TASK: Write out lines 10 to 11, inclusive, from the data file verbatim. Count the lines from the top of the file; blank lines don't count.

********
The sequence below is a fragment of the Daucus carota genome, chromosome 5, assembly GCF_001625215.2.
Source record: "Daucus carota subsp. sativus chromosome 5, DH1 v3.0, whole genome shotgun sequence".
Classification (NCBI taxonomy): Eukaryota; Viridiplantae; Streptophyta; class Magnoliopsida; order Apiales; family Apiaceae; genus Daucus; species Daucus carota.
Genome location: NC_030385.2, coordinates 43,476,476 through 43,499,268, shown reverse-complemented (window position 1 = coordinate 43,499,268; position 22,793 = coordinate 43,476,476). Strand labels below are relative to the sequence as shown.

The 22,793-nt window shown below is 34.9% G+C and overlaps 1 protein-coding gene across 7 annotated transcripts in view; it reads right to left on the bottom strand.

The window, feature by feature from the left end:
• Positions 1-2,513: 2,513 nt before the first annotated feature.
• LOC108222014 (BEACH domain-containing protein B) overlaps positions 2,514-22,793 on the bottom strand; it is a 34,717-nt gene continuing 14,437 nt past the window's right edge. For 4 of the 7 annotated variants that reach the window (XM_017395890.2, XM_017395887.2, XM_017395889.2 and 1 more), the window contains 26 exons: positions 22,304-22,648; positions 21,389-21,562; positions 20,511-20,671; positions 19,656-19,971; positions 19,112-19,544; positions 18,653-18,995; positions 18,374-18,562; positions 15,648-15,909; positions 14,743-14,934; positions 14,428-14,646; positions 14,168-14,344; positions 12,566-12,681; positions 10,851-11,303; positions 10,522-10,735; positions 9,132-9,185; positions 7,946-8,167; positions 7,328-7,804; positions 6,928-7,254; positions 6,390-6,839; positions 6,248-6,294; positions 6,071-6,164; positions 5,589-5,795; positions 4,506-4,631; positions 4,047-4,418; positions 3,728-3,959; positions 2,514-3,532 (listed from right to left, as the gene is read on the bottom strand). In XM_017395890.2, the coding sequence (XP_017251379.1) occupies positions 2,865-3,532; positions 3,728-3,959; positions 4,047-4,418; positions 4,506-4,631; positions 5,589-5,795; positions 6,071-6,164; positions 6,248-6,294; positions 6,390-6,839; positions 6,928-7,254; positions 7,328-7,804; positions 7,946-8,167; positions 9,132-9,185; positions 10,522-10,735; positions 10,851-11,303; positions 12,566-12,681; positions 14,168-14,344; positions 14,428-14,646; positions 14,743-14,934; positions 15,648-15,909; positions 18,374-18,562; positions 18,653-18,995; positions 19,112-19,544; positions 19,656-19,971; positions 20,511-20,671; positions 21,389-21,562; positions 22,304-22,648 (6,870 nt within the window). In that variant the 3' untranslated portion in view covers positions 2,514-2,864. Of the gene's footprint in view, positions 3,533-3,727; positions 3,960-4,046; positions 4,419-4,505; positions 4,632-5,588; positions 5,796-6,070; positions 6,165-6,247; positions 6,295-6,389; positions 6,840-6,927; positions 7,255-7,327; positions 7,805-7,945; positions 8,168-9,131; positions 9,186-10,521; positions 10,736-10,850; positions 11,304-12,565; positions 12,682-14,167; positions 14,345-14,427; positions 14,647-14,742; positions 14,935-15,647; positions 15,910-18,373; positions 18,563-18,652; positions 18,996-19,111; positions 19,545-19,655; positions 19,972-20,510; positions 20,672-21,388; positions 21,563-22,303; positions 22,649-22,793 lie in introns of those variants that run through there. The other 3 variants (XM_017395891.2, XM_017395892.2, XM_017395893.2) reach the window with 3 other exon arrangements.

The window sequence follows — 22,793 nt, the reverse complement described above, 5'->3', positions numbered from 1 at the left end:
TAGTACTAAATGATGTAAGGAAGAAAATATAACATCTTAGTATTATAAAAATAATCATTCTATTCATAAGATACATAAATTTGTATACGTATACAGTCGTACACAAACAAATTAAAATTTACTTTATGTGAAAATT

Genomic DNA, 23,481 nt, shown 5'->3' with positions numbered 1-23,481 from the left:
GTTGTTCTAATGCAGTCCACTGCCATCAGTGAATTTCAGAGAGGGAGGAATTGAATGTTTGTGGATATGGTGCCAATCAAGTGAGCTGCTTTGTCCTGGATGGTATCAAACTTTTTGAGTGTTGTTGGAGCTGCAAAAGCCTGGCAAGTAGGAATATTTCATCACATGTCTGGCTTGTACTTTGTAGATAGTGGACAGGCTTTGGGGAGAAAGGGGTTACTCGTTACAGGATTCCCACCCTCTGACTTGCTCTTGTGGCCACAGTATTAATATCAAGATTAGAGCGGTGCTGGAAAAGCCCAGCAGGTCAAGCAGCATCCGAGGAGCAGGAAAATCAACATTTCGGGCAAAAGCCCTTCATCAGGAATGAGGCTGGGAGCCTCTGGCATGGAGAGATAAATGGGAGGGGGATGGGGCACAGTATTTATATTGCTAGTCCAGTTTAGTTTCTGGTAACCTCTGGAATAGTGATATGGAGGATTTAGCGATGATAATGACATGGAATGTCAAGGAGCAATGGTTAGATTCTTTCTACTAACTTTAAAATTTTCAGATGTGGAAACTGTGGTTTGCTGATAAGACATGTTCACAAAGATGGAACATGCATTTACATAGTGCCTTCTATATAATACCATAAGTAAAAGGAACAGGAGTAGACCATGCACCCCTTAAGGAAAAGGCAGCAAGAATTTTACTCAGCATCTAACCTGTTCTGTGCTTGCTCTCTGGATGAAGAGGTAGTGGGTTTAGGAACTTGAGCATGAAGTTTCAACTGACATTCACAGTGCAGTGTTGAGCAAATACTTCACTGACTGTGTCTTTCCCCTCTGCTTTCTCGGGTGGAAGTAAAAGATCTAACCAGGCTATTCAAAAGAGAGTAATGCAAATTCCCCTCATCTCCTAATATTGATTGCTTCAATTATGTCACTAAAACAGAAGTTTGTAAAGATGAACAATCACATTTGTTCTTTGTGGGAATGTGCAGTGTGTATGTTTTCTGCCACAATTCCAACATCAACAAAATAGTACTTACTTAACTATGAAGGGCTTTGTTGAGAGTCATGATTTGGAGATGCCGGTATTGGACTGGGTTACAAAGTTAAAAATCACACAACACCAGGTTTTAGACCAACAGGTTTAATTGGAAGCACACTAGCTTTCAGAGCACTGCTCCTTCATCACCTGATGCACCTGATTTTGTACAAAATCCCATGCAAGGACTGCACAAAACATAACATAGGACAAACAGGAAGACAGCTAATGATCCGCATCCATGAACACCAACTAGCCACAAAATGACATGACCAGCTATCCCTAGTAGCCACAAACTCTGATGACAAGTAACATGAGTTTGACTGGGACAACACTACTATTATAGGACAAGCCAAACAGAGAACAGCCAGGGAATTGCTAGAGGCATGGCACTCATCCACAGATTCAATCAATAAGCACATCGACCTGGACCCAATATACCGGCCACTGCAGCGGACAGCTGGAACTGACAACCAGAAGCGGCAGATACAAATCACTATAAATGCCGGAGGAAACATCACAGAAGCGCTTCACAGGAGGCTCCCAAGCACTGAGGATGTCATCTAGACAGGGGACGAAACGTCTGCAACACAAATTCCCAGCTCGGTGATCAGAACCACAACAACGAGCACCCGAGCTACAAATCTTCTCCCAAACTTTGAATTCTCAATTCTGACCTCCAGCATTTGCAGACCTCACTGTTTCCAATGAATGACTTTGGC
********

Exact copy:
TAGTACTAAATGATGTAAGGAAGAAAATATAACATCTTAGTATTATAAAAATAATCATTCTATTCATAAGATACATAAATTTGTATACGTATACAGTCGTACACAAACAAATTAAAATTTACTTTATGTGAAAATT

Genomic DNA, 23,481 nt, shown 5'->3' with positions numbered 1-23,481 from the left: